Oregon Transportation Policy Needs to Learn from Its Mistakes

The Portland metro region tried everything to reduce automobile reliance. It’s time to acknowledge the resulting congestion.

By Vlad Yurlov

Oregon’s transportation policy is in an alternate reality, the “no build” alternative, to be exact. It’s been more than 30 years since Oregon built a new highway, and its metropolitan areas are pressured to say “no” to parking lots and any new automobile capacity. So it’s no wonder that the Oregon Department of Transportation reports “congestion is expected to become more severe and spread beyond typical peak periods in many areas of the state.”

We got here by way of a comprehensive law with a boring title. In 1991, Oregon adopted the Transportation Planning Rule (TPR), which requires most metropolitan areas to “reduce reliance on the automobile” by decreasing vehicle miles of travel (VMT) and parking spaces per capita. The TPR was born out of the death of a highway and grew to a sprawling behemoth that  pressures local governments to disinvest from the automobile infrastructure that enabled the state’s growth throughout the early 20th Century.

In the late 1980s, state and local governments thought a Western Bypass could help commuters avoid Portland’s congested downtown streets. But environmentalists and others pointed to computer models to claim “transportation demand management (TDM) could reduce congestion without expanding roadway capacity. TDM strategies focus on increasing alternative transportation access by doing things like adding sidewalks and cycling lanes and then paying employees to use them. The computer models assumed local governments could increase livability by subsidizing high-density multimodal centers instead of additional road capacity. The decision to scrap the Western Bypass and follow the activists’ approach bled into the TPR. Instead of building bridges and highways, the Portland metro region tried its hand at “managing demand.”

The rebuilt Sellwood Bridge is an example of this approach backfiring. By 2004, the Sellwood Bridge was unable to keep up with traffic demands. Despite the fact that a two-lane bridge was projected to produce “grossly unacceptable” traffic congestion by 2015, Metro recommended no new crossings be constructed across the Willamette River. Instead, local governments focused on transportation demand management to address rising congestion on surrounding streets. Tacoma Street in Sellwood served four lanes of traffic into the east side of the bridge. But the City of Portland “managed demand” by cutting two lanes and calling it a Main Street instead of a vital arterial. The lost roadway and parking spaces became sidewalks and bike lanes. The speed limit was cut from 35 miles per hour to 25 miles per hour. This strategy scored points under the TPR, but congestion only got worse.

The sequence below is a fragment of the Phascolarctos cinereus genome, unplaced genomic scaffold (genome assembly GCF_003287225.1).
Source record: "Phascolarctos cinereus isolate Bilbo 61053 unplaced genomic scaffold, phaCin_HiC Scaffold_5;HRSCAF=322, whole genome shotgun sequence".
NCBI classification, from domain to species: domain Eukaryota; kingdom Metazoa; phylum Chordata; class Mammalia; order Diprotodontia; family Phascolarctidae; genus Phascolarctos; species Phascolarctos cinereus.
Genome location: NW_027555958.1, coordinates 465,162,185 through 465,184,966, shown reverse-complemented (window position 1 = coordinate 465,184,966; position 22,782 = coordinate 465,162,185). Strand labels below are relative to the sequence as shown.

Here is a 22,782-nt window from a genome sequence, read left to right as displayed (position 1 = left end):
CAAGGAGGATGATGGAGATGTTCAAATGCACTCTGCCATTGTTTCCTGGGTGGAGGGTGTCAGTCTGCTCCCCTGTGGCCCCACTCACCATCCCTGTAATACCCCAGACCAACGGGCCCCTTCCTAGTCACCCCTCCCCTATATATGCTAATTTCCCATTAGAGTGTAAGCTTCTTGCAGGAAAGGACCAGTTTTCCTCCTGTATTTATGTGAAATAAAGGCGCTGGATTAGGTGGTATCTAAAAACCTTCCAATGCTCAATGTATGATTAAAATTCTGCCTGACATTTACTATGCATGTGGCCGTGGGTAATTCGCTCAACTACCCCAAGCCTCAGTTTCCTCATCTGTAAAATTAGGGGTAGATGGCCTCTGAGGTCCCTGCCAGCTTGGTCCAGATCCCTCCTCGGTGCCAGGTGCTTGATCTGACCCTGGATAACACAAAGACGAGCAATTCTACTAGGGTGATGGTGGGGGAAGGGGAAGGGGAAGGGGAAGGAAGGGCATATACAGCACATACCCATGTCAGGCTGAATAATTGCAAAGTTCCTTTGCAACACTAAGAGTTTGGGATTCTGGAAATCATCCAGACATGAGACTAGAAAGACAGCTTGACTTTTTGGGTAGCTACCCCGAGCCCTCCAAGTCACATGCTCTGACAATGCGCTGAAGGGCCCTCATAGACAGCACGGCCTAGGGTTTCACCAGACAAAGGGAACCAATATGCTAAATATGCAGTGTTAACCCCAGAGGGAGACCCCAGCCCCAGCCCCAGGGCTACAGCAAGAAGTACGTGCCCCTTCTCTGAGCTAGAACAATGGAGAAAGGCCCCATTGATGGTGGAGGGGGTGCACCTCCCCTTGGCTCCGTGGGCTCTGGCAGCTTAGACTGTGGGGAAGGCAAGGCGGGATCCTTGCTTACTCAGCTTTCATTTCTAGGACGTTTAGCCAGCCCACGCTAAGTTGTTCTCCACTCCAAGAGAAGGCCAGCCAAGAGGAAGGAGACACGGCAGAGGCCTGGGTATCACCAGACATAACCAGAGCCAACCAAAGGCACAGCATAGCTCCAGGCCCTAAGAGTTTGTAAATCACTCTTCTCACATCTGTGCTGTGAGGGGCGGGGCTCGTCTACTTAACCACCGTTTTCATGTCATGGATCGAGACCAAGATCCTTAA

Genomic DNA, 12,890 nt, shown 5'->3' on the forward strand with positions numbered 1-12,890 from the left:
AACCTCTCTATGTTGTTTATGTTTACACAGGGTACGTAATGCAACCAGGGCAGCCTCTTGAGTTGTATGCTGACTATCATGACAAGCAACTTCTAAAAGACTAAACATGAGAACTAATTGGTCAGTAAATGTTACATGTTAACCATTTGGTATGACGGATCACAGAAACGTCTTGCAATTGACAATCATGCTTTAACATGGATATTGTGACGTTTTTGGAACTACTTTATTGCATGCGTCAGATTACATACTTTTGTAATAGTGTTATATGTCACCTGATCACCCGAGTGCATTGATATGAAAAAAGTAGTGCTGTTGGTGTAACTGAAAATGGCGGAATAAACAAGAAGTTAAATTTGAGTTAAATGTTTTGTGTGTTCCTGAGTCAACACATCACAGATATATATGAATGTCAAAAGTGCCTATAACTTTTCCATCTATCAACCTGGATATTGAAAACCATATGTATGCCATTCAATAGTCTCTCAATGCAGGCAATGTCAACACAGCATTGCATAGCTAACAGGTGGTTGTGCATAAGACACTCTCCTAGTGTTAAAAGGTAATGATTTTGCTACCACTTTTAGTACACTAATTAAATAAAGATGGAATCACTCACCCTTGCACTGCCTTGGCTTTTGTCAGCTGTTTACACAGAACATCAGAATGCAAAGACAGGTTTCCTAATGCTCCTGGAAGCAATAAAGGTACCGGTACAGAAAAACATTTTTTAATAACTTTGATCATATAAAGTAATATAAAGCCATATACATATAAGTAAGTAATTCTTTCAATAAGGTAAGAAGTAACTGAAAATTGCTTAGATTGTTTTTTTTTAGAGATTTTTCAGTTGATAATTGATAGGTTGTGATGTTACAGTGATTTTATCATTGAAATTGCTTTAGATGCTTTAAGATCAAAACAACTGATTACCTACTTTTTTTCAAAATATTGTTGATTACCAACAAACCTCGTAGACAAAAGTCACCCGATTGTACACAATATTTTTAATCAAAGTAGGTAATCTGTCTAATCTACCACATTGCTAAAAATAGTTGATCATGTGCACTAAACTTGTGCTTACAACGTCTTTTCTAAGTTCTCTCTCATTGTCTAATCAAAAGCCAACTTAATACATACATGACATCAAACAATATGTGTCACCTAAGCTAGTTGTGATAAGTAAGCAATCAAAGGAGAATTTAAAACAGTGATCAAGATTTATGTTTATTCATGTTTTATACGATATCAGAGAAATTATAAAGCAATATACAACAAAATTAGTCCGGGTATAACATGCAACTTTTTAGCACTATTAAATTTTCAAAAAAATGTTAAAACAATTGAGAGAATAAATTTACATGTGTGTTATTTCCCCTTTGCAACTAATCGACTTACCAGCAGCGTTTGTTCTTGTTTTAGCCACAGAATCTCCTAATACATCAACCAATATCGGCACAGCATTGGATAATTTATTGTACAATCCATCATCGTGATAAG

Cars piled up on Tacoma’s two-lane bottleneck and spilled out into the neighborhood. Public officials refused to acknowledge what the environmental impact statement for the Sellwood Bridge clearly found: walking and cycling facilities are “an addition to automobile traffic, not a substitute for it.” But Portland planners insisted that Tacoma Street didn’t have the responsibility of serving regional transportation needs, so two lanes were enough. In the end, limiting Tacoma Street to two auto lanes made it much easier for planners to stop a wider Sellwood Bridge replacement. After all, the Tacoma Street “road diet” was in both Metro’s and Portland’s plans to comply with the Transportation Planning Rule.

Proponents of the Transportation Planning Rule claim reducing vehicle miles of travel per capita is necessary to reduce pollution. But before the rule was adopted, Oregon’s air quality was already improving. And air quality continues to improve, because automobile fuel efficiency keeps increasing. Yet environmentalists demanded the TPR include VMT reduction targets to make sure local governments elsewhere in the state acted with as much zeal as the Portland metro region.

Despite the region’s effort at “demand management,” traffic congestion increased under TDM policies. As the population increased without adequate expansion of roadway capacity, the cost of using a car increased. And while some drivers may have switched to alternative transportation modes, the overall mode share hasn’t significantly shifted since 1990. Despite the Transportation Planning Rule’s promises of increased livability, the regions that implemented the rule most aggressively face some of the worst congestion. After three decades of misplaced priorities, it’s time to declare the Transportation Planning Rule a failure and repeal it.

Vlad Yurlov is a policy analyst at Cascade Policy Institute, Oregon’s free market public policy research organization.

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